This report seeks to provide a framework for transport authorities to think about the role they might play in Mobility-as-a-Service (MaaS).
MaaS movement? Issues and options on Mobility as a Service for city region transport authorities
This report examines the concept of Mobility as a Service (MaaS) - schemes which provide access to information on, and payment for, transport options via a single digital platform.
It identifies the three key factors that will determine the future of MaaS and also sets out the issues and options for city regions on the role they might play in shaping MaaS in their areas.
- the economic models which underpin MaaS schemes will determine how impartial, stable, extensive, competitively priced and popular MaaS schemes are;
- the extent to which issues around the ownership, sharing, resourcing of data are resolved will determine how comprehensive MaaS schemes are; and
- the extent to which wider environmental, social and public health goals are built into MaaS schemes will determine whether they will contribute to making cities the less congested, more inclusive, greener and healthier places they want to be.
MaaS services are those which provide access to information on, and payment for, different options for making journeys.
MaaS was initially characterised as a subscription based service, but now incorporates services which provide information across modes and the ability to pay for single trips on a pay as you go basis.
The report puts forward ‘five tests for good MaaS’ to help transport authorities ensure that any MaaS offer delivers on urban public policy goals...
The report also sets out the issues and options for city regions on the role they might play in shaping MaaS in their areas.
These choices include:
- where the public sector is either the MaaS operator or a pro-active participant in MaaS. This model could allow transport authorities to ensure that MaaS is delivering a compelling consumer offer which also delivers a range of wider public policy goals, such as public health, air quality, congestion and social inclusion. However, there are commercial risks and liabilities around the costs of developing, managing and administering a MaaS offer.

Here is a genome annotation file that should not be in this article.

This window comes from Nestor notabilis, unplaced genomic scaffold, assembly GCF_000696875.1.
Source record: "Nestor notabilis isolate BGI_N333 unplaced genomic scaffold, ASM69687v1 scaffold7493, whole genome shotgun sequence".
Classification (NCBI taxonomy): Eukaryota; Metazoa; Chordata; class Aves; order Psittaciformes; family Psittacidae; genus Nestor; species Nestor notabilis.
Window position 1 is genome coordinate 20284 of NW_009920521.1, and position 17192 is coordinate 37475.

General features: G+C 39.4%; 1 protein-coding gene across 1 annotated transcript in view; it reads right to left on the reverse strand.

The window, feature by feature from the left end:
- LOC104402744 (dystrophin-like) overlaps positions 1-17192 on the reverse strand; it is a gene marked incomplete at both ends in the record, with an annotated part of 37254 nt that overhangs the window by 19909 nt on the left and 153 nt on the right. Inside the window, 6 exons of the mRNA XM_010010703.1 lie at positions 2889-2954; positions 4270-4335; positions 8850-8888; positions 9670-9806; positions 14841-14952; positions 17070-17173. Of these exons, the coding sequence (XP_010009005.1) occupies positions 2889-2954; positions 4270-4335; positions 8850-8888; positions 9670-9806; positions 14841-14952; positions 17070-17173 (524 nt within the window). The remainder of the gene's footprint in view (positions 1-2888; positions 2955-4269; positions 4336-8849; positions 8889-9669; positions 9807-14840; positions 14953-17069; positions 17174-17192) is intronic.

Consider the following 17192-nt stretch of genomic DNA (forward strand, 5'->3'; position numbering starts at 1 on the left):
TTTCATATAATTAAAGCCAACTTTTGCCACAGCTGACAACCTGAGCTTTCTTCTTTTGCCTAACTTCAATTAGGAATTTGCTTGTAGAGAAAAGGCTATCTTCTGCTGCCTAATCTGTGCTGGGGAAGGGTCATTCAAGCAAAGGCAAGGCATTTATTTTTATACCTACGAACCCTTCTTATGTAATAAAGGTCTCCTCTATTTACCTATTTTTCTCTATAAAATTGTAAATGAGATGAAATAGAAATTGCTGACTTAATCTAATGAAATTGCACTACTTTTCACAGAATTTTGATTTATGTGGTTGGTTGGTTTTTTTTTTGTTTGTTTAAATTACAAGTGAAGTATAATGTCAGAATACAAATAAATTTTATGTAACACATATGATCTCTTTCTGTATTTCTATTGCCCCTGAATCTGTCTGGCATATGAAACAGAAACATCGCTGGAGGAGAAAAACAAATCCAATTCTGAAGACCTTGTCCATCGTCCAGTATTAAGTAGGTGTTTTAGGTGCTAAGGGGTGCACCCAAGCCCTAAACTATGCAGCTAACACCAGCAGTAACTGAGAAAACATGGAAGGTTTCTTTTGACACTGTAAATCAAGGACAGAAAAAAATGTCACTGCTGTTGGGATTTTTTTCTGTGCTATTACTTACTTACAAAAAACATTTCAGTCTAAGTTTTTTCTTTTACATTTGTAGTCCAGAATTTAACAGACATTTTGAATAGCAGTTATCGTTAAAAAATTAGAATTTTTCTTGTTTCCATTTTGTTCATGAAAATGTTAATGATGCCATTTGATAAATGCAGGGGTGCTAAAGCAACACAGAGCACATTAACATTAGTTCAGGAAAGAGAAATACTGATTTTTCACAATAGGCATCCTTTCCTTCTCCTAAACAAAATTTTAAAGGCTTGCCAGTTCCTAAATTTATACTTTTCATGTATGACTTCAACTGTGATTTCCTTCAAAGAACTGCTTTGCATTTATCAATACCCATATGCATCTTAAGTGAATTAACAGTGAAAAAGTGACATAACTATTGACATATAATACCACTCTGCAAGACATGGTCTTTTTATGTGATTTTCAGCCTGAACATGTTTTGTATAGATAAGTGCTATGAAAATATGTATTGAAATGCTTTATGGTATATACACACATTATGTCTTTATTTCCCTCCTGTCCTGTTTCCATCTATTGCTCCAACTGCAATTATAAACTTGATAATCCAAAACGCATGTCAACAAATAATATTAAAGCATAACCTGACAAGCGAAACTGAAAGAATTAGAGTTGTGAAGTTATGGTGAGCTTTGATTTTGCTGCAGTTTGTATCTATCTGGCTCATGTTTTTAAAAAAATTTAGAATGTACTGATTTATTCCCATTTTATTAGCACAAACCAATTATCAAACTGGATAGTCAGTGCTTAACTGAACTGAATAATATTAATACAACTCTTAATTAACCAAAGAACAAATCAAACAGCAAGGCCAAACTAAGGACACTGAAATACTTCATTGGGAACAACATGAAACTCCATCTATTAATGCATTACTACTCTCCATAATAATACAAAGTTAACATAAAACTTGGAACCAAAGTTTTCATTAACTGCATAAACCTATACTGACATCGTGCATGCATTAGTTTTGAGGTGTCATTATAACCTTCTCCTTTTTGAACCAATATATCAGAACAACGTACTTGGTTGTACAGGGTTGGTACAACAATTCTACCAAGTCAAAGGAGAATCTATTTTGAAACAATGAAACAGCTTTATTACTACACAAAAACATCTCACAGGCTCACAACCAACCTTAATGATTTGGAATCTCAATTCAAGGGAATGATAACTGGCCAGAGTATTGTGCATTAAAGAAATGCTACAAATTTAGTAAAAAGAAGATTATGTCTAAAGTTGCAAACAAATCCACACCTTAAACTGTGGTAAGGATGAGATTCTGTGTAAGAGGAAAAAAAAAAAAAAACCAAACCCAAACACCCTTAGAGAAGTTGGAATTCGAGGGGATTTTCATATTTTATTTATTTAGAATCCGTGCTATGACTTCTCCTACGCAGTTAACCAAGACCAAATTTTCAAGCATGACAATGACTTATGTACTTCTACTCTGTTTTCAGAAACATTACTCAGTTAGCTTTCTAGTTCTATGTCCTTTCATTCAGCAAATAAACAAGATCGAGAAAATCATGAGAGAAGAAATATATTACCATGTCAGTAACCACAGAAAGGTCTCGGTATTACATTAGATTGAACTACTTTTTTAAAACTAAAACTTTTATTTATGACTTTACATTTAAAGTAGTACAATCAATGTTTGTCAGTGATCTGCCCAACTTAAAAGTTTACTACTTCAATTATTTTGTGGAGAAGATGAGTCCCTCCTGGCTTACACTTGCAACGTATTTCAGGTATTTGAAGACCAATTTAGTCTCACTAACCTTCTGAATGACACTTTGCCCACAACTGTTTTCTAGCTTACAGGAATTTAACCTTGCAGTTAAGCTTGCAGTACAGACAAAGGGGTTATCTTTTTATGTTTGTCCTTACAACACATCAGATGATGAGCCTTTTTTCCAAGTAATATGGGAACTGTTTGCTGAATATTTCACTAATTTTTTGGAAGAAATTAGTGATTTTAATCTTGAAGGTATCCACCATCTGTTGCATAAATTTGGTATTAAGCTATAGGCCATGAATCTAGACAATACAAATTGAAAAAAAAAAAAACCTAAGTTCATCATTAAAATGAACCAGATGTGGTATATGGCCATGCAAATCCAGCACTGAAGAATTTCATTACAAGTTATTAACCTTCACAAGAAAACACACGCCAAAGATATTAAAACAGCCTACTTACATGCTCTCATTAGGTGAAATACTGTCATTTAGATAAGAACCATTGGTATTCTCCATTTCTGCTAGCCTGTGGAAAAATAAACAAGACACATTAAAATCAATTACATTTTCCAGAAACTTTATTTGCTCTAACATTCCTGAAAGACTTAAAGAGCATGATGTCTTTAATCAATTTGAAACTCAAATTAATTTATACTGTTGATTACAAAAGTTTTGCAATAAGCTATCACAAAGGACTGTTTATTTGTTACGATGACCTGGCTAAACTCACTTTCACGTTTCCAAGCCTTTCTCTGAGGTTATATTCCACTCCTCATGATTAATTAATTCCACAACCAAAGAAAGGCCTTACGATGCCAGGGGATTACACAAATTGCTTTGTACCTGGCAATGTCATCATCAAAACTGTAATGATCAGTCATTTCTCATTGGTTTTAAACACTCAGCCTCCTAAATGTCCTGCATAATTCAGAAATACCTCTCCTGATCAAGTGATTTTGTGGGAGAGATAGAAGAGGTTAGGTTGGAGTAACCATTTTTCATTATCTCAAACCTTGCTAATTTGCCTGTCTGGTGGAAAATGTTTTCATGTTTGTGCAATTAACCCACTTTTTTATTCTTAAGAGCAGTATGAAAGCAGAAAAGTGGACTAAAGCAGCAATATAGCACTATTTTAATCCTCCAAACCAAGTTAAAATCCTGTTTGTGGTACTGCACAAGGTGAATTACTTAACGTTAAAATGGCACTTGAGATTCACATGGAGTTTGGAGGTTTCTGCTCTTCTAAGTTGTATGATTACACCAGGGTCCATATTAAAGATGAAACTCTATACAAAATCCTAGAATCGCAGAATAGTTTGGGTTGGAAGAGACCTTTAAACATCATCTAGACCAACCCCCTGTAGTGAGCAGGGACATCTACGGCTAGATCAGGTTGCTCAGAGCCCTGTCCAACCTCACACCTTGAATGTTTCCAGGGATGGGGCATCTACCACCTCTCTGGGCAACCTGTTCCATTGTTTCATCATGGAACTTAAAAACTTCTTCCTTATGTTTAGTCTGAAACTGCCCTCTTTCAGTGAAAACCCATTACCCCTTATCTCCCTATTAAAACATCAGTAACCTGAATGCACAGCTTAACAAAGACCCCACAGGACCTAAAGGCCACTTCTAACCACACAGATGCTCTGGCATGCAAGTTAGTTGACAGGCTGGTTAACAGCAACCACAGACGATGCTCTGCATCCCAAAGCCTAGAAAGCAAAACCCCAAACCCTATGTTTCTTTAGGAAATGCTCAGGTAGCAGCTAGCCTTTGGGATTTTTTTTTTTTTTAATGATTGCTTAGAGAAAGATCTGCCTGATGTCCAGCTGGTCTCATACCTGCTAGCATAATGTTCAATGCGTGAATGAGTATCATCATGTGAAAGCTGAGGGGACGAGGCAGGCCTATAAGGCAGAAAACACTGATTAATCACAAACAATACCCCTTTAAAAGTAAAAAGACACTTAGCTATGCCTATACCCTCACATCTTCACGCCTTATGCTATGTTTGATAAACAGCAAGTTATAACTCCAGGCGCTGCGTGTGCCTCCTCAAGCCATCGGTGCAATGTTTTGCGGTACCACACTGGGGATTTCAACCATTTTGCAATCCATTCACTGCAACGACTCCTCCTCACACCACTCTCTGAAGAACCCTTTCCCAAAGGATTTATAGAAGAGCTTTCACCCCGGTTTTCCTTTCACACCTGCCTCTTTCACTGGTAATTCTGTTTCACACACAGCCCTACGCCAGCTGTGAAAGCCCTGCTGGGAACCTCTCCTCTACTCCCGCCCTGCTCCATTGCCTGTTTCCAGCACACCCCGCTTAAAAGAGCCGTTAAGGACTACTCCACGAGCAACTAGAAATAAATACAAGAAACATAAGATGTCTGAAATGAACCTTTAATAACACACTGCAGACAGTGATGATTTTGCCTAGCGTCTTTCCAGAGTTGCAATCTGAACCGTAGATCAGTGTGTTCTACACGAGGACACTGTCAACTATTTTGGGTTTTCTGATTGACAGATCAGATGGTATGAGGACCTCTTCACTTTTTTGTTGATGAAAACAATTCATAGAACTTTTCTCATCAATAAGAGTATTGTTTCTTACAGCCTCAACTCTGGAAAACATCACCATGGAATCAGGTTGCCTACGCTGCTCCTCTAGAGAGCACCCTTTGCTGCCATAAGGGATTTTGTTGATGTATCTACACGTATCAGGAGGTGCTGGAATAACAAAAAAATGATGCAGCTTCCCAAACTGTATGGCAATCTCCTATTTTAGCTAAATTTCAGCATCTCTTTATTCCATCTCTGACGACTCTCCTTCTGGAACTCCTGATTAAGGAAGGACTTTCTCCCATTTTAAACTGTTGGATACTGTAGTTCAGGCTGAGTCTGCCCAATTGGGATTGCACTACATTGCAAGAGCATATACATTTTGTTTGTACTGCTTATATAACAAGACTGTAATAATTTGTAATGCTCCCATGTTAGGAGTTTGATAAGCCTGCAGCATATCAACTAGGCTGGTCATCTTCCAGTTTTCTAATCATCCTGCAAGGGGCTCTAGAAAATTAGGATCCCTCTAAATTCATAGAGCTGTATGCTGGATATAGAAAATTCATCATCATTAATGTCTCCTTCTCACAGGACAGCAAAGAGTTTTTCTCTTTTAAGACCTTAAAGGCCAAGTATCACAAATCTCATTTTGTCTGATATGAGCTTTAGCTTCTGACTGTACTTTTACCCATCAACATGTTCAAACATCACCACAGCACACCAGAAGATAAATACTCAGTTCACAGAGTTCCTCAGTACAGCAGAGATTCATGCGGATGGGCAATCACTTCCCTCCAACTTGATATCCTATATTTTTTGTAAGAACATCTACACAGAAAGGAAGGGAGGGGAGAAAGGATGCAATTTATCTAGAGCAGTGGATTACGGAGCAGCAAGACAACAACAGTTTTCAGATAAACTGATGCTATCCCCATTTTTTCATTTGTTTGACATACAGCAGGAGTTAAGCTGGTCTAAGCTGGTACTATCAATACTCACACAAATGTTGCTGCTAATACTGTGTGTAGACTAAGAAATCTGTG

- where the public sector takes a stepped approach to MaaS, starting with existing resources such as journey planning, smart ticketing and real-time information to then build a platform that would allow for different approaches, either public sector led or providing the basis for app developers and private sector third parties to integrate new transport modes or new ticketing products. However, this risks uncertain and fragmented outcomes which may not meet wider public policy goals or meet customer needs.
- where the public sector takes no involvement in MaaS.
MaaS could be a system that steers people towards use of cars or away from them. It could make travelling easier for all, no matter their income, disability or location or it could make mobility easier for tech-savvy, city centre dwellers and harder for those who are already excluded and marginalised. It could be a great concept that takes off at scale or one that people don’t need or want in practice.
Mobility as a Service Code of Practice
Our vision for Smart Futures
In our vision for smart futures for urban transport we set out the implications of rapid transformative technological change for urban transport, the key principles we have adopted in response and the actions we will take to maximise the benefits and minimise the downsides for both individual travellers and for the future of our cities.